Hagens Berman is one of three court-appointed co-lead law firms selected to lead a nationwide class-action lawsuit against drug manufacturers AbbVie, Amgen, Samsung Bioepis, and Sandoz for violating federal antitrust laws, The suit accuses defendants of delaying lower-priced biosimilar competitors and causing drug purchasers to overpay for prescriptions of the arthritis drug Humira.

Case Status
Case Caption
Interim Co-Lead Counsel
U.S. District Court for the Northern District of Illinois
Seventh Circuit Court of Appeals
Case Number
1:19-cv-01933; 20-2402
AbbVie Inc.
AbbVie Biotechnology LTD.
Amgen Inc.
File Date


AbbVie’s drug Humira has been the best-selling drug in the United States for six years, bringing in more than $13.6 billion in U.S. sales in 2018 alone and nearly $20 billion worldwide.

The original patent on Humira expired in late 2016. Under normal circumstances, this would have led to competition for Humira prescriptions from manufacturers of lower cost biosimilar drugs, but AbbVie resorted to illegal means to prolong its monopoly over Humira, delaying biosimilar competitors and keeping its revenue source from running dry.

Hagens Berman alleges that to protect itself from biosimilar competition, AbbVie created what its executive call an “absolute minefield of IP” – also referred to as a patent thicket – to snare and mire down any potential competitors. AbbVie sought and obtained more than 100 patents – many with clear deficiencies and unable to withstand court scrutiny – to discourage competitors, bogging them down in costly and time-consuming litigation over dozens upon dozens of patents before they could launch competing products.

The plaintiffs allege that AbbVie also paid potential competitors to delay entry. At least three potential competitors entered into deals with AbbVie, agreeing to delay the entry of their cheaper products until various dates in 2023. In exchange for their delay in the United States, AbbVie agreed to give its competitors access to the European market almost immediately. By dividing the American and European markets in this way, AbbVie preserved for itself billions of dollars in revenue in the more-profitable U.S. market.

The lawsuit's named plaintiffs are the city of Baltimore; the Fraternal Order of Police, Miami Lodge 20, Insurance Trust Fund; Pipe Trades Services MN Welfare Fund; Locals 302 & 612 of the International Union of Operating Engineers Employers Construction Industry Health and Security Trust Fund; and Blue Cross and Blue Shield of Louisiana.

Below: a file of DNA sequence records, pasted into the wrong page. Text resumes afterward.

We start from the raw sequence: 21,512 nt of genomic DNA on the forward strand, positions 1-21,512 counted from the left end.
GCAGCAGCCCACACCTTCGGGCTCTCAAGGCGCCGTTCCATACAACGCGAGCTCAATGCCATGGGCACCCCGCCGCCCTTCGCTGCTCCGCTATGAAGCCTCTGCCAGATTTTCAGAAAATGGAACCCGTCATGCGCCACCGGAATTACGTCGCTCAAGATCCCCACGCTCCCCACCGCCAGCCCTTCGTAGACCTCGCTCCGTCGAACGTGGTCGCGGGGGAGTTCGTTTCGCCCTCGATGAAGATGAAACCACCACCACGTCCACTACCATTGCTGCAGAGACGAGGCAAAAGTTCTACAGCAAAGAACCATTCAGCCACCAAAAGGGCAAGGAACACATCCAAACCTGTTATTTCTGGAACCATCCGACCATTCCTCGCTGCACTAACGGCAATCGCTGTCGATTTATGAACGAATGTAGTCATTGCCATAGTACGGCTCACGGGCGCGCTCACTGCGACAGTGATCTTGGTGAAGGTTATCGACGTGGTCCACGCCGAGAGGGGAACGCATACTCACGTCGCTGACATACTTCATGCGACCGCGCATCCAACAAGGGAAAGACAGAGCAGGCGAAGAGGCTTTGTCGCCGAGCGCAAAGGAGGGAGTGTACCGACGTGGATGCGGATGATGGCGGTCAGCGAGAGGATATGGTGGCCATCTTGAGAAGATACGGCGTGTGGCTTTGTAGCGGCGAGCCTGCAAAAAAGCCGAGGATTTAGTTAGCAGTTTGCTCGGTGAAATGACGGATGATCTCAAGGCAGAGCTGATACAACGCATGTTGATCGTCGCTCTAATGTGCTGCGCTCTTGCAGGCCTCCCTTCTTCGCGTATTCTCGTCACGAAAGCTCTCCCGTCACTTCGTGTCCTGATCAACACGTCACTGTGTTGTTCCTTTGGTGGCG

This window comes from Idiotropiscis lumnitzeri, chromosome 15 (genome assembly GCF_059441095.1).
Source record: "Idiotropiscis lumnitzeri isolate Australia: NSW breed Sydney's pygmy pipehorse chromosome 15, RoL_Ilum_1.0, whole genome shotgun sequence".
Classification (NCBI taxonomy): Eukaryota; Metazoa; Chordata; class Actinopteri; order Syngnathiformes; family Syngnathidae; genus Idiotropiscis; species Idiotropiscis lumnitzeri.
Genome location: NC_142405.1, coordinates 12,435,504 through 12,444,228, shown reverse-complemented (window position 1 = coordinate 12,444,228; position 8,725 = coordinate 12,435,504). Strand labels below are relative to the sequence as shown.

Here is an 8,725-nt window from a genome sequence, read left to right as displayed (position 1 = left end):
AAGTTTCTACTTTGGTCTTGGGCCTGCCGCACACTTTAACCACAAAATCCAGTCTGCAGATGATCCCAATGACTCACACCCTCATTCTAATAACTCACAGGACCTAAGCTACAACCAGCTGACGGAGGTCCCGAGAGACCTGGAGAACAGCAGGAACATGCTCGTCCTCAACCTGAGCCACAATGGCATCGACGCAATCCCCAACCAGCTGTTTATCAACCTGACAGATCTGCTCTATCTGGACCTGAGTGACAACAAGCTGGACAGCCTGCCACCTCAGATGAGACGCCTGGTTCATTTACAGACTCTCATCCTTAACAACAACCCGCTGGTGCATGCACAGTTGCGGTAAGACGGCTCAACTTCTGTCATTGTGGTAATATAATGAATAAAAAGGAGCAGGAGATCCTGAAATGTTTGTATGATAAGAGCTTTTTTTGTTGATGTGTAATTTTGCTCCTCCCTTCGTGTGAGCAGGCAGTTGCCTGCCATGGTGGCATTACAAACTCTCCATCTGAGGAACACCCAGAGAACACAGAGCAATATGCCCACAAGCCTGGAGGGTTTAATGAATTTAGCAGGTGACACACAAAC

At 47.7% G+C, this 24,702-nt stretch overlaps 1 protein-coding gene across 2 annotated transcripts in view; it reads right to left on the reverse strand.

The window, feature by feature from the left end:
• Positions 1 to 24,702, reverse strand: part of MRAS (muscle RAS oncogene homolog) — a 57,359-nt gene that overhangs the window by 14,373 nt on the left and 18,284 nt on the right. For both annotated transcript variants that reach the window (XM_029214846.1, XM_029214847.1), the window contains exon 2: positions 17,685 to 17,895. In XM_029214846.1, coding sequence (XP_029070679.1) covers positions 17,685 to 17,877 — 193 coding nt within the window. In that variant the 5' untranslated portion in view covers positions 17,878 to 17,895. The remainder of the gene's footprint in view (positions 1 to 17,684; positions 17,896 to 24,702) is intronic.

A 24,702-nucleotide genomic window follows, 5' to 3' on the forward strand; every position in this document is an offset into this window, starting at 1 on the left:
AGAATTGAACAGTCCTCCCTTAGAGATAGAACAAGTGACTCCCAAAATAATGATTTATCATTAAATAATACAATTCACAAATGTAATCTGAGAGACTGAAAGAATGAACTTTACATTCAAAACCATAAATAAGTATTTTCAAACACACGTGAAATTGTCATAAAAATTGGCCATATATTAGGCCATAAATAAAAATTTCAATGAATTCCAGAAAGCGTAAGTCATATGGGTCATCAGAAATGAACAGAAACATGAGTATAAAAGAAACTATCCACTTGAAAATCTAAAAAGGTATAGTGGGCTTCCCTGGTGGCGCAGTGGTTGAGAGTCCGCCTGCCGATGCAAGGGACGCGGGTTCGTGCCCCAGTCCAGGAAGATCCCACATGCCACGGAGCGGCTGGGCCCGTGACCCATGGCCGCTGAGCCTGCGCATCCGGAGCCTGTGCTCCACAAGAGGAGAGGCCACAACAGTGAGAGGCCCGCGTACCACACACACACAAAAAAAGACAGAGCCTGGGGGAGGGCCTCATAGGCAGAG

The pay-for-delay deal between AbbVie and its competitors was anticompetitive and unlawful. The lawsuit seeks reimbursement for overcharges for Humira prescriptions that entities paid due to the defendants’ unlawful, anticompetitive conduct.

The lawsuit also seeks to stop the defendants’ unlawful conduct in delaying biosimilar competition for Humira until 2023. Attorneys are also fighting for plaintiffs’ rights to damages on behalf of all entities in the following states who indirectly purchased, paid and/or provided reimbursement for some or all of the purchase price of Humira, other than for resale, from Dec. 31, 2016 through the present: Alaska, Arizona, California, the District of Columbia, Florida, Georgia, Illinois, Nebraska, Nevada, New Hampshire, New Mexico, North Carolina, North Dakota, South Carolina, Utah and West Virginia. 


Plaintiffs filed an appeal of this decision, with amicus curiae support from 20 state attorneys general and 66 law, economics, business and medical professors, among others. The appeal is pending.

On June 8, 2020, the district court dismissed the plaintiffs’ complaint. The court found that the plaintiffs’ allegations against AbbVie do not constitute antitrust violations.

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